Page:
Clara Balaguer (Makati City, Pisces Metal Monkey) is a cultural worker and grey literature circulator. From 2010 to 2018, she articulated cultural programming with rural, peri-urban, and diasporic communities from the Philippines through the OCD, a residency space and social practice platform. In 2013, she co-founded Hardworking Goodlooking, a cottage industry publishing hauz interested in the material vernacular, collectivizing authorship, and the value of the error. Currently, she builds and publishes curriculums at BAK basis voor aktuele kunst as head of Civic Praxis (Community Portal); at Willem de Kooning Academy as research lecturer in Social Practices; at Piet Zwart Institute as a midwife for Experimental Publishing; and at Sandberg Institute as teacher at the Dirty Art Department. Frequently, she operates under collective or individual aliases that disclose her stewardship in any given project, the latest of which is To Be Determined: a transitional, migratory, neighborly structure of sleeper cells (Trojan horse networks) that activate–deactivate for leaking access to cultural capital.
Manetta Berends works with forms of networked publishing, situated software and collective infrastructures. She is a member of Varia, a member based organisation working on everyday technology in Rotterdam, and an educator at the master Experimental Publishing at the Piet Zwart Institute. https://manettaberends.nl
Julie Boschat-Thorez is a researcher, artist and educator whose work focuses on knowledge organisation systems and the stories which can be extracted from them. She primarily investigates mundane objects such as archives, collections, datasets or museums, to recover traces of their creators ideas and circumstances (for better or worse). She also has an overlapping practice of archiving with an interest for variability, circulation, community and access. She is a member of Varia, a Rotterdam based initiative which aims at developing critical understandings of the technologies that surround us. She teaches at the Willem de Kooning Academy.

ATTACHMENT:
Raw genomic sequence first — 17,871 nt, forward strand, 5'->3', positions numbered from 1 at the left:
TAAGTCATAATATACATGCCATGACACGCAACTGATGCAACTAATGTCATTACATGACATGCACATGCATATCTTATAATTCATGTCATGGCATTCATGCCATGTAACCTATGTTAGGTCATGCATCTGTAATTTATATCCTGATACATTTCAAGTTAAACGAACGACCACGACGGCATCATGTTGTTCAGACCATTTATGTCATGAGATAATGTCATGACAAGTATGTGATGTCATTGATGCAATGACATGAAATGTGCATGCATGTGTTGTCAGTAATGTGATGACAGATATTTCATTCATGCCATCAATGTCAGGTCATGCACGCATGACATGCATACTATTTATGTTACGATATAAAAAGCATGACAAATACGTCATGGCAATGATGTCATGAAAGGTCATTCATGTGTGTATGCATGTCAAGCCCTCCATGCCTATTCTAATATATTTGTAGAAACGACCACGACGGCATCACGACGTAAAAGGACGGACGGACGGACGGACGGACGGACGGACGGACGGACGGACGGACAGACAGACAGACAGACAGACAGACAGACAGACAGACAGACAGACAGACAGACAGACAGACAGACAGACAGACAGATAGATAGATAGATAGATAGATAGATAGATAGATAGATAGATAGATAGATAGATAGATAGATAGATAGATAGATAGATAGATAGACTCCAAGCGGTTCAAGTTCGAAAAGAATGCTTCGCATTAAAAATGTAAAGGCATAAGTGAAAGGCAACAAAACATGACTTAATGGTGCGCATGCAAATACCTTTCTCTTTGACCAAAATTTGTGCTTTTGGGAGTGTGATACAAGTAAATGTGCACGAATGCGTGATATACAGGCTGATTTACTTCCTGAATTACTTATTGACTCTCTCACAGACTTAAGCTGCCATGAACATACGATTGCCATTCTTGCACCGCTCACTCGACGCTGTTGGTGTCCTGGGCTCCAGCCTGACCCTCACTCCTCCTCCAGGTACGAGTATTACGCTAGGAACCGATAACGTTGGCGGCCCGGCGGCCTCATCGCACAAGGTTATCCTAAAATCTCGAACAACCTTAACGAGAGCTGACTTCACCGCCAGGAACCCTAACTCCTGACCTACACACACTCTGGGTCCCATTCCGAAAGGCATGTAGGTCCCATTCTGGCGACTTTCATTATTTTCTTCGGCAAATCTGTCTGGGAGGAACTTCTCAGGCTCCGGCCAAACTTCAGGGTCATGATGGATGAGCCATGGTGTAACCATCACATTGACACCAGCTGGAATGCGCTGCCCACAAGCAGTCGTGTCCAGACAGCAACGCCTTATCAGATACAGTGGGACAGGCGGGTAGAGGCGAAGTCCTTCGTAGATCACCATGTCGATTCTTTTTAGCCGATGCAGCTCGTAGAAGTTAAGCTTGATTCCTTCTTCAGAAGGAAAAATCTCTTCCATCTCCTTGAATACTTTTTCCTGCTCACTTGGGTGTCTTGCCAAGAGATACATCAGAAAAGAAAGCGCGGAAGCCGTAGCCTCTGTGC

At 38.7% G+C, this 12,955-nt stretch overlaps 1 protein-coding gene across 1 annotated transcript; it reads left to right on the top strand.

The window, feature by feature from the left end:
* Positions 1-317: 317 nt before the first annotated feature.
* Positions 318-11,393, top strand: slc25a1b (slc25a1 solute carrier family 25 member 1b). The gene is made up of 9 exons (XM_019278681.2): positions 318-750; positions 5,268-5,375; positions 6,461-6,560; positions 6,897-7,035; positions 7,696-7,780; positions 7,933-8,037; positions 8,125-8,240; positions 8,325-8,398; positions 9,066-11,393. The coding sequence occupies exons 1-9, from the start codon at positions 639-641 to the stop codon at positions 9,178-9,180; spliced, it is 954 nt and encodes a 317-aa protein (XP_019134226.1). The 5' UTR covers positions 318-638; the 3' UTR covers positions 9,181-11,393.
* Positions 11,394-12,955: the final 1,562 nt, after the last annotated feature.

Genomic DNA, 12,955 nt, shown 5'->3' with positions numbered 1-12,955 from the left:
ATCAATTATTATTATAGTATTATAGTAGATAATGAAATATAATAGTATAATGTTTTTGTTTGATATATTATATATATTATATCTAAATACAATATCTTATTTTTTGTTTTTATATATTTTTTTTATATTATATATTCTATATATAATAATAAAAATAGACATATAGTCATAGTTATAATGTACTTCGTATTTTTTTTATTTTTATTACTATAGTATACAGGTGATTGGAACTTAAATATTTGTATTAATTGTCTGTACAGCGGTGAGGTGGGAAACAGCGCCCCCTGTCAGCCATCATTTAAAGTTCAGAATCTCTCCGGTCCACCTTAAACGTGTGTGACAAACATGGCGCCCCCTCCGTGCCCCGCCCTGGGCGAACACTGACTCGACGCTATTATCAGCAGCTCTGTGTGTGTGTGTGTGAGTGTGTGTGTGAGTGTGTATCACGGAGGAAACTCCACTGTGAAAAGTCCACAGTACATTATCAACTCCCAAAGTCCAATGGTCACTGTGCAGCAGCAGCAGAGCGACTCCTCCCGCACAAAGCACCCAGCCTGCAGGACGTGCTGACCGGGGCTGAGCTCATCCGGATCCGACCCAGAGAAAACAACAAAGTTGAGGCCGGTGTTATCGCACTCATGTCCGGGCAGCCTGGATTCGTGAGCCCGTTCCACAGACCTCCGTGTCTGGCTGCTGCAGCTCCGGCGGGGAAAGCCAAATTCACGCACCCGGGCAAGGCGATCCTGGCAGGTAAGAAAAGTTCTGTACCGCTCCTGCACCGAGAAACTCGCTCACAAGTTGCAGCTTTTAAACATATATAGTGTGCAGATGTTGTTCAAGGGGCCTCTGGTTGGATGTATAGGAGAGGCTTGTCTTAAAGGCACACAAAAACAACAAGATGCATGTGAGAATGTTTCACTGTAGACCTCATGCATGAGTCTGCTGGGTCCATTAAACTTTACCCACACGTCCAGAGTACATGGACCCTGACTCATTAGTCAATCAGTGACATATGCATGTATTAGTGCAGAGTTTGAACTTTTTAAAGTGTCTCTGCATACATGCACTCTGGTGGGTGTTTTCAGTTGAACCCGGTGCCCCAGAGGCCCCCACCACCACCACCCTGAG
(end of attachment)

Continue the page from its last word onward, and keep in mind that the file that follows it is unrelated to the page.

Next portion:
Ren Loren Britton is a white trans* interdisciplinary artist and researcher tuning with practices of Critical Pedagogy, Trans*FeministTechnoScience and Disability Justice. Playing with the queer potential of undoing norms they practice joyful accountability to matters of collaboration, access, Black Feminisms, instability and trans*politics. They love slowness, reading, following non-linear processes and experimenting towards greater accessibility. Ren has presented work with multiple institutions including Transmediale (Berlin), ALT_CPH Biennale (Copenhagen), Haus der Kulturen der Welt (Berlin), Constant (Brussels), Sonic Acts (Amsterdam), Kunsthalle Osnabrück (Osnabrück), Varia (Rotterdam), Rupert (Vilnius) and Martin Gropius Bau (Berlin). With Isabel Paehr as MELT they operate as an art-design duo, questioning how coloniality, climate change and technological developments are intertwined. To pursue these questions, MELT boils up insights from chemistry, crip technoscience and trans*feminism to study and set in motion transformative material-discursive processes. MELT is currently a Fellow with the project ACCESS SERVER at the Het Nieuew Instituut in Rotterdam, NL and an associate fellow with MELT’s project Data for…? (trans* and disabled lives) with the Digital Curation Institute at the University of Toronto, CA.